Utilizing blended-learning to teach in
Hyderabad, India from my home in Fredericksburg, VA.
As I sit sipping my white mocha espresso at Hyperion coffee shop in Fredericksburg, Virginia I am very impressed with the ease of using technology to flatten my classroom and in turn the world. My Global Studies and Social and Cultural Anthropology students are currently sitting at their desks at our host-school, the INDUS International School, located outside of Hyderabad, India. You might be wondering how or why I would be teaching students in India from Fredericksburg, VA and the answer to both questions is technological innovation in teaching. First through the innovative ideas of Joann McPike, founder of THINK Global School and second through a host of Web 2.0 tools designed to help teachers use the internet in their classrooms.
For the first time in my teaching career I have been absent on the first day of school. The process to receive my Business Visa to work in India has been quite the conundrum. Visa’s are usually one of our toughest complications when choosing countries at THINK Global School, the world’s first mobile-boarding school, but usually the visa complications are with our students not our teachers.
This annoying Visa issue has left me in Virginia while my classes meet in Hyderabad, but has actually allowed me to grow as an educator. In order to make this work, I had to utilize the internet to flatten my classroom and start classes without a hitch despite my physical distance from my class. THINK Global School uses an incredible platform, THINK Spot, to facilitate our online learning and without it none of this would be possible. (A huge thank you to Lindsay, Mike, Jeff, Lee and our entire tech team for doing an incredible job!)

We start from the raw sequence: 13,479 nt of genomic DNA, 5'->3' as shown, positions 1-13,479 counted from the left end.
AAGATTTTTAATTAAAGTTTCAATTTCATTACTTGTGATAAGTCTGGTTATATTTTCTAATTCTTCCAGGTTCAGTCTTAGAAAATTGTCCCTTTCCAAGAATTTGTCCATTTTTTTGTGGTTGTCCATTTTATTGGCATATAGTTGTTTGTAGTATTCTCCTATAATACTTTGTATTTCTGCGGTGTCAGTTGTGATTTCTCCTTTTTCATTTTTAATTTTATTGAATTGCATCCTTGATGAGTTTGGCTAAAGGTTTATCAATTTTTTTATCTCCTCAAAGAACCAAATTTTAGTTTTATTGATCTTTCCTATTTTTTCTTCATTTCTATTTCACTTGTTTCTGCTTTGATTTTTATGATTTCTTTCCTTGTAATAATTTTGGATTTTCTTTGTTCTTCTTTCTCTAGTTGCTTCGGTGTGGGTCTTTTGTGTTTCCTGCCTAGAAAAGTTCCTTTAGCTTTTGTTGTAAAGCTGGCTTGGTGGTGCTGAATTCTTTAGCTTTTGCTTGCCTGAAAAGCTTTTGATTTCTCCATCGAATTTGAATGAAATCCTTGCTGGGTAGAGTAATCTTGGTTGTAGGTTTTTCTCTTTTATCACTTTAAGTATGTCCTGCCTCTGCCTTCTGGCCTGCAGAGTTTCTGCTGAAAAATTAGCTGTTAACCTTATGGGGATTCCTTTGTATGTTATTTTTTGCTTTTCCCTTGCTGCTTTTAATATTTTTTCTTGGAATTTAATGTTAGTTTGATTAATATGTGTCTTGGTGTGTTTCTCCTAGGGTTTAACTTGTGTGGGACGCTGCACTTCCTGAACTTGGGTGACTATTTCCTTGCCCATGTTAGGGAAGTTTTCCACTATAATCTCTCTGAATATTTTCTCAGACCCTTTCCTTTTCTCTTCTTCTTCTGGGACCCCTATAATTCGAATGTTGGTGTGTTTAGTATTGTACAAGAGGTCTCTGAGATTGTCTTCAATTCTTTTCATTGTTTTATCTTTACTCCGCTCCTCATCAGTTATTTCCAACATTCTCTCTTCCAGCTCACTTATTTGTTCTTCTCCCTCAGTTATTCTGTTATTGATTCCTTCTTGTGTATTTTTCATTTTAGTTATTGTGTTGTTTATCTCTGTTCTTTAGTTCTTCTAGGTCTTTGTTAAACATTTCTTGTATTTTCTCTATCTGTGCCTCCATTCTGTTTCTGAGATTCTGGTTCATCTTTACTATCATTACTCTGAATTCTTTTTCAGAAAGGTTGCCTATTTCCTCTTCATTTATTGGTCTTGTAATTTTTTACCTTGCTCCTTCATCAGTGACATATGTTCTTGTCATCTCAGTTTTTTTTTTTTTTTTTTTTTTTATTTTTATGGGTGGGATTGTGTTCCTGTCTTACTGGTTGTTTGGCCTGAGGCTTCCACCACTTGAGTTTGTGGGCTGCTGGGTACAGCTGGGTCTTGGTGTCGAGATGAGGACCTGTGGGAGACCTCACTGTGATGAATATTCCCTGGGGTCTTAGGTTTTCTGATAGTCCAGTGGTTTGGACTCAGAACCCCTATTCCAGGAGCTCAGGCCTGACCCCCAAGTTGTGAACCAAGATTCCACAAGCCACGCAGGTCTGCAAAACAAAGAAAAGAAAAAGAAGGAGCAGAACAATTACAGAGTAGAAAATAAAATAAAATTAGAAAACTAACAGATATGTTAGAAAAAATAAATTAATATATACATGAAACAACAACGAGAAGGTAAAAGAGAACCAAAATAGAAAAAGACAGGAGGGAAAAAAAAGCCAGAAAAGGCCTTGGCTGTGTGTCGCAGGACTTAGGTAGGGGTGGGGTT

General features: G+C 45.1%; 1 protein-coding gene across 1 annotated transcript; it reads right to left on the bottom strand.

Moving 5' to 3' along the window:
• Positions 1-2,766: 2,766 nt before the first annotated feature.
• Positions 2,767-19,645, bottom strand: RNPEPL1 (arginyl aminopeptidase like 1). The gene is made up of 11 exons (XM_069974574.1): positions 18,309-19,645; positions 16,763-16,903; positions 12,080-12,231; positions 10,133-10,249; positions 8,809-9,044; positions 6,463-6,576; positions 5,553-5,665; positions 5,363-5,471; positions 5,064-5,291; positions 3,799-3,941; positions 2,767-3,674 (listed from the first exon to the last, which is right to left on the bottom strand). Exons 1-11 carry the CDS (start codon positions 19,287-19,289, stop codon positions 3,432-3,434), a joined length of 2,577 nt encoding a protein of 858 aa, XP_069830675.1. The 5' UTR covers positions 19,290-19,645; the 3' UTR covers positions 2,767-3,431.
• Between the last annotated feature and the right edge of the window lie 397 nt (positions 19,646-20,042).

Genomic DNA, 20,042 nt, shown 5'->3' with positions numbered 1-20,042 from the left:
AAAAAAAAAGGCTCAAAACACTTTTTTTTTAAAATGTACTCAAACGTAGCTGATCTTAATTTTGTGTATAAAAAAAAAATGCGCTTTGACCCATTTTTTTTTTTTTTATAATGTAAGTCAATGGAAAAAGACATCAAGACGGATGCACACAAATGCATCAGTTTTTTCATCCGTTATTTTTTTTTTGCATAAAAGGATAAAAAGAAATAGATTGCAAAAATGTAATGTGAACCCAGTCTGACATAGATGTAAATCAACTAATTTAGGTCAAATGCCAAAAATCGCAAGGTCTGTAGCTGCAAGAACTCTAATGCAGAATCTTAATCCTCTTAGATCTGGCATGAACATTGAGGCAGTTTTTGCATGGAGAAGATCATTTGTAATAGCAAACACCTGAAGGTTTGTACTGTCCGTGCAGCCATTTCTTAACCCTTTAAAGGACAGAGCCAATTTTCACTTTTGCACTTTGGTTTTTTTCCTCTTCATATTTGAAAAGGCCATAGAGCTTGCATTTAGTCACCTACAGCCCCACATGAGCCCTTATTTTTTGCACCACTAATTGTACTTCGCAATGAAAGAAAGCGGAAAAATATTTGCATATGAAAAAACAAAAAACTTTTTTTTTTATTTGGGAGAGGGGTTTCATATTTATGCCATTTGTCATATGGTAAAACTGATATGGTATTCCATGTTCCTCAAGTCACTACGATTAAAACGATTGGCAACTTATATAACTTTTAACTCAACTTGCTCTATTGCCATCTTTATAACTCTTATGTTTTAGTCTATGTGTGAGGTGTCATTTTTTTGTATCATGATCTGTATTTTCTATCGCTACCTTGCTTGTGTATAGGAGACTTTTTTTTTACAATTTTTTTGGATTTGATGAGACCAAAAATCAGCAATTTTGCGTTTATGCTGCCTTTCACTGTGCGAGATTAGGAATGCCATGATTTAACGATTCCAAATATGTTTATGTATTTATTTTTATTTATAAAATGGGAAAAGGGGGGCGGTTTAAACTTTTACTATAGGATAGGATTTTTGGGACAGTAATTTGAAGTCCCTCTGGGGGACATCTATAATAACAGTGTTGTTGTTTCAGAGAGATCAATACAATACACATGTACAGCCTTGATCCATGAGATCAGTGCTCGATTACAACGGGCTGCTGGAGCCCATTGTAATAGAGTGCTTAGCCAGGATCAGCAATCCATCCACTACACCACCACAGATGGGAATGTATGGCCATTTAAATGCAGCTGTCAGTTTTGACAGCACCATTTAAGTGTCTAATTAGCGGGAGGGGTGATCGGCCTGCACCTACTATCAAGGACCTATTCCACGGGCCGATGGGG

Some of the Web 2.0 Tools I have used in order to blend the learning and flatten my classroom are:
Podcasts: I created a rap/podcast on GarageBand to introduce myself to the students in a creative way and to set their first assignment of the year. The assignment will be used as a gauge for me to learn about the research and writing skills that my students possess. To hear my rap/podcast for Global Studies click here.
Forums: I have uploaded selected readings for my IB Anthropology students and created online forums to have discussions with them despite our 9.5 hour time difference. The first one is Horace Miner’s classic study of the Nacirema, with a twist. This is a great article to start discussing emic and etic perspectives in an intro to anthropology class. To see the group forum for Horace Miner’s article click here.
Blogs and Prezi: I have created a blog that outlines classwork activities and group work that the students can carry out during our class sessions. Inside the blog I have embedded a Prezi that has documents that explain to them 21st Century skills, and an Intro to Culture worksheets. Another class activity that is included in the Prezi is for the students to create a “hello” audio file in as many languages as they can, which we will share via Twitter.
Keynote: I posted the file of a Keynote presentation to give an overview the first unit for Social and Cultural Anthropology the Intro to Culture.
Despite the physical distance I am sure that my students are off to a great start to understanding both the country and the world around them.
Stay tuned for more from my class, hopefully I will be onsite in India before the weeks end. After learning how engaging these tech tools are for both me and my students I will absolutely keep pushing the digital envelope with my teaching.
Thanks for reading!